Upper Albany Main Street in the news. There's been a lot of positive press about Albany Avenue in Hartford lately. With continuous support from Upper Albany Main Street, Evay Cosmetics, an Albany Avenue makeup company, was accepted into Sears Holding. The cosmetics will now be available globally through sale on There were also two Hartford Courant articles featuring successful businesses along the Avenue: one on the father-son team at JAK Flooring, and one on the many new businesses taking root.  


A Taste of Simsbury hits all the right notes.  This year's event featuring Simsbury-area restaurants was held on August 28th. Held at The Riverview, participants were treated to samples of delicacies prepared by local restauranteurs and chefs. Click here to read all about the delicious treats, which were as appealing to the eyes as they were to the taste buds.
SNEAPA Conference registration now open. Registration for the annual fall conference of the Southern New England chapters of the American Planning Association (SNEAPA) is now open. This year's SNEAPA conference will be held in downtown Providence, RI, October 23-24 at the Rhode Island Convention Center. In addition to the programs, there will be mobile workshops and an evening reception. Check out the full list of offerings at   

Parade magazine names best U.S. Main Street. Parade magazine recently announced that Collierville, TN was the winner of its "America's Best Main Street" competition. Eight of the 16 semi-finalists, and both of the finalists,were National Main Street Center (NMSC) Accredited Main Street communities. CMSC is a NMSC member, and four of our five designated communities are accredited through the NMSC.  

President's Message 

Change is a good thing   

We all know that everything inevitably changes, whether we want it to or not. Yet, we can often choose the direction of our change by consciously planning and actively working towards our goals. Failure to do so often means we evolve haphazardly, bumping along and reacting to events rather than creating a desired outcome.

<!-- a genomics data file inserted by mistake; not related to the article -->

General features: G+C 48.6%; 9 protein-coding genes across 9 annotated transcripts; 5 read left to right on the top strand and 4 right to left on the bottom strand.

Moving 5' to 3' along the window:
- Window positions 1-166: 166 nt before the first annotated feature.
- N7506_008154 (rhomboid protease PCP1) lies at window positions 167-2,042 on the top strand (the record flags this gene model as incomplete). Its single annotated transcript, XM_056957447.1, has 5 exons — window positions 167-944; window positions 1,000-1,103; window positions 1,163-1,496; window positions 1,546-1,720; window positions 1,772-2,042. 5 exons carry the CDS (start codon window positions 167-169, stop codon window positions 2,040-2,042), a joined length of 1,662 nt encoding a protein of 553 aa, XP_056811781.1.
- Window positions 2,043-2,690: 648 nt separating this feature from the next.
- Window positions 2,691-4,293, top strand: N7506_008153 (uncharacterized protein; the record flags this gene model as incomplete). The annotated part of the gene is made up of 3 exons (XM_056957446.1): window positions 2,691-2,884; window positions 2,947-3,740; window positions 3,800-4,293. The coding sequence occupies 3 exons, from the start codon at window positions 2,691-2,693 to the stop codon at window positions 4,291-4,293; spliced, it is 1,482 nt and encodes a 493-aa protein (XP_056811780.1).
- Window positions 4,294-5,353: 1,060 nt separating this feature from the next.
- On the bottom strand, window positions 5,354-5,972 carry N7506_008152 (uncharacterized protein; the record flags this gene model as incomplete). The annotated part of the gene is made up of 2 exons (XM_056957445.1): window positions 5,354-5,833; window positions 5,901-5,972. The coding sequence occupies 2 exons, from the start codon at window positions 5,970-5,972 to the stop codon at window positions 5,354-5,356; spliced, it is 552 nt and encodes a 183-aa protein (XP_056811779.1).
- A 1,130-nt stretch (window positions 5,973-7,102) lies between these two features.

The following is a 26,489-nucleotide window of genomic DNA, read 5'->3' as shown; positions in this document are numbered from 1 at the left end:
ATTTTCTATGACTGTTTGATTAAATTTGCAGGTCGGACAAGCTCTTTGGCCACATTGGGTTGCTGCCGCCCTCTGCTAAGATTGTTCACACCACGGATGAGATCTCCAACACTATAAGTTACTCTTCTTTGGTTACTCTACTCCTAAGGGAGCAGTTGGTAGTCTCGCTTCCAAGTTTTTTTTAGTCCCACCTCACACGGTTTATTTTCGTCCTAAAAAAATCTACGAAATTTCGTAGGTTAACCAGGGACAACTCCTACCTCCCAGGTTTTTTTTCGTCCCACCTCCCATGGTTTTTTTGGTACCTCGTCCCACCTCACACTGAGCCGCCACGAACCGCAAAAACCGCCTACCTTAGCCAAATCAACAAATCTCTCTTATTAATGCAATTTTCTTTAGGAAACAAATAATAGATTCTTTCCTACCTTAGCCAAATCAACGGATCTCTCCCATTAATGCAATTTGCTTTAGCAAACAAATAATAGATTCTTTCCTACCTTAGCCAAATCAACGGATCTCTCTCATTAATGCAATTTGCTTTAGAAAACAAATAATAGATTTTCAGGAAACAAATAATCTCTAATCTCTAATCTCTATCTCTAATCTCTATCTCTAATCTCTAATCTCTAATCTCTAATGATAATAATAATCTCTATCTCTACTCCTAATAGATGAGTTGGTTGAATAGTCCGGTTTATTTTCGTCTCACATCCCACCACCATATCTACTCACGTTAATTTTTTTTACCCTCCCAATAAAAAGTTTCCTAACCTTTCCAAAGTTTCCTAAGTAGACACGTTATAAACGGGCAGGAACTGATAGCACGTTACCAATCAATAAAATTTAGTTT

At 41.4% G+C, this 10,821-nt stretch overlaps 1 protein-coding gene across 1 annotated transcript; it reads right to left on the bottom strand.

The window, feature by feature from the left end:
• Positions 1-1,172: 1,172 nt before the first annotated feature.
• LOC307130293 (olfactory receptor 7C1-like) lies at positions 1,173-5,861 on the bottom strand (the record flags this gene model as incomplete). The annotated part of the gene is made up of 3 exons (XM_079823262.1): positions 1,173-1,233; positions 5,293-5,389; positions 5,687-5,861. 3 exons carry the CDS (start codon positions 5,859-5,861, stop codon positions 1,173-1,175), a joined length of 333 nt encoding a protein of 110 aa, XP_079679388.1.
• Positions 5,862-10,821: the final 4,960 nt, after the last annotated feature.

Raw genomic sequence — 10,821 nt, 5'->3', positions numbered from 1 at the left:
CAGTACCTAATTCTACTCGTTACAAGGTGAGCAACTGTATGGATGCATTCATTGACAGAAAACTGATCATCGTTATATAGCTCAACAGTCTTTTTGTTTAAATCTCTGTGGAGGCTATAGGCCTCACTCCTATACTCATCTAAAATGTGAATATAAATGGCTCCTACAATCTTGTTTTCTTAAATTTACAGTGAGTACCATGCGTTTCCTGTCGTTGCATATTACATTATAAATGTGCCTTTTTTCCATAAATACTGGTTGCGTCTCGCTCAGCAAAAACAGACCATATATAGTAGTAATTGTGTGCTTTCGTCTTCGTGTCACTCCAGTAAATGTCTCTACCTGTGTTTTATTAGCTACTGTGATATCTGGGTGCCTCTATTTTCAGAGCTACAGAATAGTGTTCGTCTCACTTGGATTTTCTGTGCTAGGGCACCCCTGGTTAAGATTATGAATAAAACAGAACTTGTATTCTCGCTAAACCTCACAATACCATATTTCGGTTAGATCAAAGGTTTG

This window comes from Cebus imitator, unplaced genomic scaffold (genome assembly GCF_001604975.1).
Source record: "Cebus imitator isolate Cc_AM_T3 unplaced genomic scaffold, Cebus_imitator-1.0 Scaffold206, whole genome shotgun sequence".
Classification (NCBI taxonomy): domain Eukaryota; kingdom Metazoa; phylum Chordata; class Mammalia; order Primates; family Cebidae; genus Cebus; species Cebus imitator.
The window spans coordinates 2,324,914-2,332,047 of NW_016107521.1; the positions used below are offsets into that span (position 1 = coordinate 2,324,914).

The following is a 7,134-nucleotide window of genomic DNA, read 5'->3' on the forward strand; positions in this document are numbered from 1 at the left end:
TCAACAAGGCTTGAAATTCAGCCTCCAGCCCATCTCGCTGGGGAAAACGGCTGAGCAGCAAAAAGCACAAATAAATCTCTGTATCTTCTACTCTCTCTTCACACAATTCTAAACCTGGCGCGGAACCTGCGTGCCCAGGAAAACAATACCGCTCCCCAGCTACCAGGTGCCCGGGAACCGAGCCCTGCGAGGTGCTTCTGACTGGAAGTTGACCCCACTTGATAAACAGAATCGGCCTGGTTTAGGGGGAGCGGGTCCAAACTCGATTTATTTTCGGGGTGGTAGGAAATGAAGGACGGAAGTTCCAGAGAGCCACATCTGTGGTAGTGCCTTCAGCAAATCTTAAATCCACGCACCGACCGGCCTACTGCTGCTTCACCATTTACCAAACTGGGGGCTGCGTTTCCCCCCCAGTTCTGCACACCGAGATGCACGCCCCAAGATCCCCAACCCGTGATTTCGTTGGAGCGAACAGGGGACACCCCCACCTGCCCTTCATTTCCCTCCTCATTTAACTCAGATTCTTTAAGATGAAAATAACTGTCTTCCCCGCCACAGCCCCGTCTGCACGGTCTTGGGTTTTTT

The very same logic can be applied to our work at here CMSC and to our downtowns. Just like the redesigned logo we adopted in January, the new website we launched today was created to better reflect our work and the vibrancy of our Main Streets. While keeping our core values, we acknowledged that our work is broadening to more fully encompass working with state agencies and others on creating and implementing truly multi-use and multi-modal neighborhoods.


Similarly, our Main Streets and downtowns must adapt to changing demographics, economic shifts, transit needs and more. This can be difficult, especially for those CAVE-men (Citizens Against Virtually Everything), who want things to stay the same forever, who are afraid that growth will mean an end to their valued community. Still, although a downtown may experience growing pains, it's far better to plan for and create our future than to resist and suffer the consequence of inaction.


At CMSC we feel this ability to look ahead is one of our greatest strengths, remaining nimble and alert to the changing landscape of Connecticut's downtowns. That's why we're always eager to partner with new organizations, to keep abreast of the latest trends in downtowns - like the increasing priority on public transit and the growing demand among Baby Boomers and Millennials for walkable communities. It's why we gladly accept the challenge of programs like Come Home to Downtown, looking for new solutions to old conundrums such as revitalizing underutilized downtown buildings. And it's why we work every day to improve our look, our message and our promise to inspire great Connecticut downtowns, Main Street by Main Street.